Storms related to insurance claims are not always so straightforward

Storm related insurance claims

Storm related insurance claims


Toppled trees and snapped branches crashed on homes and vehicles during the last two major storms leaving many wondering who’s paying for the damages and how to get the right insurance protection — just in case.

Getting reimbursed for the damages of a toppled tree turns out to be potentially complex and depends on a lot of different things from the type of insurance policy and the health of the tree to what caused the tree to fall.

One Woodland Hills shopper who climbed out of his car’s sunroof after a tree crashed down on his car Jan. 14 in the shopping plaza parking lot, tells how he handled the situation.

Alex Weiss said he called his insurance company immediately at the scene after he took photos and videos of everything. “Get as much information as you can, as much evidence as you can,” said Weiss.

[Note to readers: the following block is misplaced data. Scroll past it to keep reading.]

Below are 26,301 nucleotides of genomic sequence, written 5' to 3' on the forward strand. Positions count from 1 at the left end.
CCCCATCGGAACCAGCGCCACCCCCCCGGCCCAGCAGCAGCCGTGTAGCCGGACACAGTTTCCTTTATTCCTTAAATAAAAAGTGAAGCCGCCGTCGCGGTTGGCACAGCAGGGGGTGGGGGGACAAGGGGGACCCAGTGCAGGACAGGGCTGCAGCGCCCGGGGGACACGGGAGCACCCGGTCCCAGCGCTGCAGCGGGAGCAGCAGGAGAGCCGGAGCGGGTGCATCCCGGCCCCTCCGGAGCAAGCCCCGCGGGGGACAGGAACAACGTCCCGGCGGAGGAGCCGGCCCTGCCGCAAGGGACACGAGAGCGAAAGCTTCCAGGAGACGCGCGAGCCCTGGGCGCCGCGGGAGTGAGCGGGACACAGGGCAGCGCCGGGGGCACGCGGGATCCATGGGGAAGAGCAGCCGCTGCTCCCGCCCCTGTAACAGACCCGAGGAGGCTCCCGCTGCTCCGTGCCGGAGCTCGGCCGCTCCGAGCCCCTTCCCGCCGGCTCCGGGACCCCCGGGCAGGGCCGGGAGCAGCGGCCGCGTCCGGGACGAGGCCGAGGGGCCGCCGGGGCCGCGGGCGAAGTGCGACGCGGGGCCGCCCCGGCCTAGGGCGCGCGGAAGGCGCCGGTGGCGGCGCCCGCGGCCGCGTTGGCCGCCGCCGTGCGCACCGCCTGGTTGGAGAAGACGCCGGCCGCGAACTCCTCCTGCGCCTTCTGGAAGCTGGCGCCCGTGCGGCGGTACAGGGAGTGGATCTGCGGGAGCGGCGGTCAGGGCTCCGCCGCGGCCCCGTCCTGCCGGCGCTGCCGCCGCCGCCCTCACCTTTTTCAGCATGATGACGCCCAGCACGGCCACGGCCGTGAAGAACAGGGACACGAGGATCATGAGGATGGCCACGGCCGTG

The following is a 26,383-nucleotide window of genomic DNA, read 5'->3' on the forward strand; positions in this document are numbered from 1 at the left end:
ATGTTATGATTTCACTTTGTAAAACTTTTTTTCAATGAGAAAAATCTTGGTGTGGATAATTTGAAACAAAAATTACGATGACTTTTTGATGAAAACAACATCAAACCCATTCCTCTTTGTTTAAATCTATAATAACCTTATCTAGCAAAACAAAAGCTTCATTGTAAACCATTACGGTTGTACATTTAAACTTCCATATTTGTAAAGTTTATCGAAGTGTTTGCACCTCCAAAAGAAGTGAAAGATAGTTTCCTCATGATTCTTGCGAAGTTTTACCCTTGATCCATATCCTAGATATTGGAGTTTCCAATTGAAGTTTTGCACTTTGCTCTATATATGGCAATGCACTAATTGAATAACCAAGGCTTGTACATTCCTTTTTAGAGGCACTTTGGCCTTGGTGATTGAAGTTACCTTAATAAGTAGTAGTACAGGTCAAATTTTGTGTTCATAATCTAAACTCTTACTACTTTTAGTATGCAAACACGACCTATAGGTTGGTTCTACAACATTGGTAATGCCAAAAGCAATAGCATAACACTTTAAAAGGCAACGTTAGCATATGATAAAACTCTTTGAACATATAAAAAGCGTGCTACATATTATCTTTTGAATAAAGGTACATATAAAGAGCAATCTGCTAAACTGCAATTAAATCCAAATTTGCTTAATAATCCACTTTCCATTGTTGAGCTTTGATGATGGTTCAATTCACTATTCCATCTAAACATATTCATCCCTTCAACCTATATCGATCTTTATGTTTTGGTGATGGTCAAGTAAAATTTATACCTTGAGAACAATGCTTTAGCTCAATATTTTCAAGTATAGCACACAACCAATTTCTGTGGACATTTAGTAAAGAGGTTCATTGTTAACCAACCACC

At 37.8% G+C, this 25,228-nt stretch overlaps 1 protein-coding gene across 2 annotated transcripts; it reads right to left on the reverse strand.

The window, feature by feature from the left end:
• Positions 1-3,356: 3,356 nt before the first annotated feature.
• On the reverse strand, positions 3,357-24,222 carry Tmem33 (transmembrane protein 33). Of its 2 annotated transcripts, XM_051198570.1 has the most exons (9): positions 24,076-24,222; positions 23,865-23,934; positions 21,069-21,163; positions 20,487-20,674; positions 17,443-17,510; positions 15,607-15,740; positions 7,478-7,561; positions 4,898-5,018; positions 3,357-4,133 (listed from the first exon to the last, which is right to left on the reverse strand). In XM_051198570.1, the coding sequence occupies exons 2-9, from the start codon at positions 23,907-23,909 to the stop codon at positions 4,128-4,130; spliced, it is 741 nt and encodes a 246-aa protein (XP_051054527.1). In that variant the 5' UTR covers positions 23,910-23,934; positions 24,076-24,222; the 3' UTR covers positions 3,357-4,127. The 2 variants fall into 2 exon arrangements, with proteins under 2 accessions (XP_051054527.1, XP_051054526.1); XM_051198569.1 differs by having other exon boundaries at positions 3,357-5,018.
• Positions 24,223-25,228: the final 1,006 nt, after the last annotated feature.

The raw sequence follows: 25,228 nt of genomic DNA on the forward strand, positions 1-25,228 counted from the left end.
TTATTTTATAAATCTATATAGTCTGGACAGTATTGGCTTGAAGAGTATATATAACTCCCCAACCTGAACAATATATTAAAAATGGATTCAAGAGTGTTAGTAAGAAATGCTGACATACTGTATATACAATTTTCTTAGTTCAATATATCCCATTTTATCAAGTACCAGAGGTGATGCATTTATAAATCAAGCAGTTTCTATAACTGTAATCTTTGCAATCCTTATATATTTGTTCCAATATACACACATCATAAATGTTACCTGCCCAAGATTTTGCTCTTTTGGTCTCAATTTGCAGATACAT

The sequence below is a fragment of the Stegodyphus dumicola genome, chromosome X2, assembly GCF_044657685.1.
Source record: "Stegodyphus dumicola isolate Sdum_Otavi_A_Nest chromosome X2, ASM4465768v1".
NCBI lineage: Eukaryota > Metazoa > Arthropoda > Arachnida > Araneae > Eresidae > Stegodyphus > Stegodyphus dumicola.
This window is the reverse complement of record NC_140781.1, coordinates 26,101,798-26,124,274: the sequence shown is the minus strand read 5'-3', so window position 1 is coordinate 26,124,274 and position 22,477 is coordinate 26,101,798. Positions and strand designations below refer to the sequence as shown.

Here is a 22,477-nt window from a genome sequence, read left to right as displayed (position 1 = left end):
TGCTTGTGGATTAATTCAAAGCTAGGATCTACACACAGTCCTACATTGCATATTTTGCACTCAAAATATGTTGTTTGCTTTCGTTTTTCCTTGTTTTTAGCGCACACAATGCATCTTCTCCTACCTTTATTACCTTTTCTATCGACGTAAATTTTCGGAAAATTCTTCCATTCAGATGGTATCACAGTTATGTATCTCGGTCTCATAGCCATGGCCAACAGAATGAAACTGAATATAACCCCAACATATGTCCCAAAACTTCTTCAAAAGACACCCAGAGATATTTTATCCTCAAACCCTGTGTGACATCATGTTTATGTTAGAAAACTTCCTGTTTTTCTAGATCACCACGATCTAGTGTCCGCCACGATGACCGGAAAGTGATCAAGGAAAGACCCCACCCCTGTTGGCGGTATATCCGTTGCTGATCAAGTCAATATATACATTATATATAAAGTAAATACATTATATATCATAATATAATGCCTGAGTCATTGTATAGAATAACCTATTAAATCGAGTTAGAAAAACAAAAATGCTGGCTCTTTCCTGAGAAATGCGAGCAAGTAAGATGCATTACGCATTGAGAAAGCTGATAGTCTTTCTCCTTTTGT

According to Consumer Watchdog, Weiss did it right. “The voters passed a proposition in California in 1988, Prop 103, that bars the insurance companies from penalizing you if you file a claim on you auto insurance and it wasn’t your fault,” said Harvey Rosenfield founder of Consumer Watchdog.

And it’s important to have comprehensive automobile insurance. If a healthy tree crashes onto a car as a result of a storm, comprehensive insurance should cover it according to Consumer Watchdog.

Here is where things get more complicated. When a tree crashes on a home, Rosenfield said homeowner’s insurance should cover it, if the tree is healthy and well-maintained. If a flood causes the tree to collapse, there would need to be separate flood insurance to cover that damage. And if a tree crashes from an earthquake, that would require a separate policy — earthquake insurance.

Consumer Watchdog’s advice: Maintain trees. They advise for those who live in areas where trees could topple to be vigilante and proactive in either removing nonhealthy trees or strengthening them in some way. if a healthy tree falls without striking anything, the property owner is responsible for the cleanup cost. Insurers won’t pay for tree removal unless a covered structure is damaged or the driveway is blocked.

Similar Posts